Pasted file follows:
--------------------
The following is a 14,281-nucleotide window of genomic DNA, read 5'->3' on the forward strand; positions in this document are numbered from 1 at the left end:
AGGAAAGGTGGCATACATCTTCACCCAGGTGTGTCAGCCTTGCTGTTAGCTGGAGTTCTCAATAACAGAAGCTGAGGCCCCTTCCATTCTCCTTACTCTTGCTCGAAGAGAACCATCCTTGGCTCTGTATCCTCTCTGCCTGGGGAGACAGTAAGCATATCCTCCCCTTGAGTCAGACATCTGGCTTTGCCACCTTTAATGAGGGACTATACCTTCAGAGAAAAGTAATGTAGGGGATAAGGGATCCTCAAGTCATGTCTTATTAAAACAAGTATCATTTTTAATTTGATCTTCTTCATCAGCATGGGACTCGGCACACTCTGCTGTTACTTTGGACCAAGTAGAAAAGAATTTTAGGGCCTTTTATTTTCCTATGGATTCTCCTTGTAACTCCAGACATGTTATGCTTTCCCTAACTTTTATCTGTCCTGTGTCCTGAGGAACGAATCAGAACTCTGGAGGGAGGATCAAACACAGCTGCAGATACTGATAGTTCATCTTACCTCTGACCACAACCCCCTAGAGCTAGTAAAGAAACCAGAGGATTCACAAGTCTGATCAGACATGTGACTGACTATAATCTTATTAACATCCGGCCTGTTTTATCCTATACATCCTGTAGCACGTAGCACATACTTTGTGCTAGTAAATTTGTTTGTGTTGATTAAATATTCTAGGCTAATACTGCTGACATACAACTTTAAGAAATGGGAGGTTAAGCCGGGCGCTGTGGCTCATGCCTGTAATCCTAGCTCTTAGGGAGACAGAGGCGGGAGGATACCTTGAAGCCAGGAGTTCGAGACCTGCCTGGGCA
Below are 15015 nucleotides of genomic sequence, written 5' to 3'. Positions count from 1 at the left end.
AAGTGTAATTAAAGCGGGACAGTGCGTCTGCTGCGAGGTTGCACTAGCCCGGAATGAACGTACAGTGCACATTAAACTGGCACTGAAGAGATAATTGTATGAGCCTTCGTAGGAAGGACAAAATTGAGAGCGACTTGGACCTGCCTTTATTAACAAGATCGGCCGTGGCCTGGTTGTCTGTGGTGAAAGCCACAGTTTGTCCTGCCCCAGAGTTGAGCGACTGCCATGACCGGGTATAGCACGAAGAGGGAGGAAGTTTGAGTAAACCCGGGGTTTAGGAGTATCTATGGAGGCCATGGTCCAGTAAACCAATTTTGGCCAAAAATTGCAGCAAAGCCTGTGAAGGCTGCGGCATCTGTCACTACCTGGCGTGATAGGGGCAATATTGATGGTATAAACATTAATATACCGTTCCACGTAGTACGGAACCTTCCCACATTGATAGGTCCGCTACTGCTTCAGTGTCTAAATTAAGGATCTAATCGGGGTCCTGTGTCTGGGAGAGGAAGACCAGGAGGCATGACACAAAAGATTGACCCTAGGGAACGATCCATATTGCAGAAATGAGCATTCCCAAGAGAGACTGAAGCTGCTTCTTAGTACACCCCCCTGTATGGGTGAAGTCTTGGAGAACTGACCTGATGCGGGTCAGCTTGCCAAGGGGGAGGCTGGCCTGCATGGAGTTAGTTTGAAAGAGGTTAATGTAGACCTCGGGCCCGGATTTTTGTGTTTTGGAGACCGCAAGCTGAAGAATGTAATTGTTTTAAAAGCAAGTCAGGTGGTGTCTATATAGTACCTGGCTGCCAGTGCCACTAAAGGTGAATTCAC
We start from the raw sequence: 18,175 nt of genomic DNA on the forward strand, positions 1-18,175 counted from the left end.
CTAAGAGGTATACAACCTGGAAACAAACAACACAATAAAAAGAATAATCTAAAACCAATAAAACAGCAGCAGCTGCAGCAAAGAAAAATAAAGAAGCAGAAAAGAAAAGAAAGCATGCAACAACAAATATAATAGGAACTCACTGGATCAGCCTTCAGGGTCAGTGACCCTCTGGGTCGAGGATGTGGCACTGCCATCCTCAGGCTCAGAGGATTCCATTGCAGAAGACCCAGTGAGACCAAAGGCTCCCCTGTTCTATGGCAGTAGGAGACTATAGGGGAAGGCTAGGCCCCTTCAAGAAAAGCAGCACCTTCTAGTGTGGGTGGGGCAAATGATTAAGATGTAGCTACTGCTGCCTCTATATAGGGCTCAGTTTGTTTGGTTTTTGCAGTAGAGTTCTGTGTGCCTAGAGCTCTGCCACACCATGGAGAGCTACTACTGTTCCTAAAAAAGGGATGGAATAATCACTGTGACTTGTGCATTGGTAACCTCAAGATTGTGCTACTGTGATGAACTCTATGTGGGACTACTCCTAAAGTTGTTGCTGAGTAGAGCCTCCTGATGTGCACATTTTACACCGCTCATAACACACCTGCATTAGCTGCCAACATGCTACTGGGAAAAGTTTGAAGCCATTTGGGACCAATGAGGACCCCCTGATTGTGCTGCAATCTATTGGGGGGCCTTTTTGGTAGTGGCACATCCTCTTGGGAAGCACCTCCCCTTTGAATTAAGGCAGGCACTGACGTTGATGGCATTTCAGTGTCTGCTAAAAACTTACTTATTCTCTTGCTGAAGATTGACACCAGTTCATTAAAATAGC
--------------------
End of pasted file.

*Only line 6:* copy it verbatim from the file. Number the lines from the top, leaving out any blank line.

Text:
CTAAGAGGTATACAACCTGGAAACAAACAACACAATAAAAAGAATAATCTAAAACCAATAAAACAGCAGCAGCTGCAGCAAAGAAAAATAAAGAAGCAGAAAAGAAAAGAAAGCATGCAACAACAAATATAATAGGAACTCACTGGATCAGCCTTCAGGGTCAGTGACCCTCTGGGTCGAGGATGTGGCACTGCCATCCTCAGGCTCAGAGGATTCCATTGCAGAAGACCCAGTGAGACCAAAGGCTCCCCTGTTCTATGGCAGTAGGAGACTATAGGGGAAGGCTAGGCCCCTTCAAGAAAAGCAGCACCTTCTAGTGTGGGTGGGGCAAATGATTAAGATGTAGCTACTGCTGCCTCTATATAGGGCTCAGTTTGTTTGGTTTTTGCAGTAGAGTTCTGTGTGCCTAGAGCTCTGCCACACCATGGAGAGCTACTACTGTTCCTAAAAAAGGGATGGAATAATCACTGTGACTTGTGCATTGGTAACCTCAAGATTGTGCTACTGTGATGAACTCTATGTGGGACTACTCCTAAAGTTGTTGCTGAGTAGAGCCTCCTGATGTGCACATTTTACACCGCTCATAACACACCTGCATTAGCTGCCAACATGCTACTGGGAAAAGTTTGAAGCCATTTGGGACCAATGAGGACCCCCTGATTGTGCTGCAATCTATTGGGGGGCCTTTTTGGTAGTGGCACATCCTCTTGGGAAGCACCTCCCCTTTGAATTAAGGCAGGCACTGACGTTGATGGCATTTCAGTGTCTGCTAAAAACTTACTTATTCTCTTGCTGAAGATTGACACCAGTTCATTAAAATAGC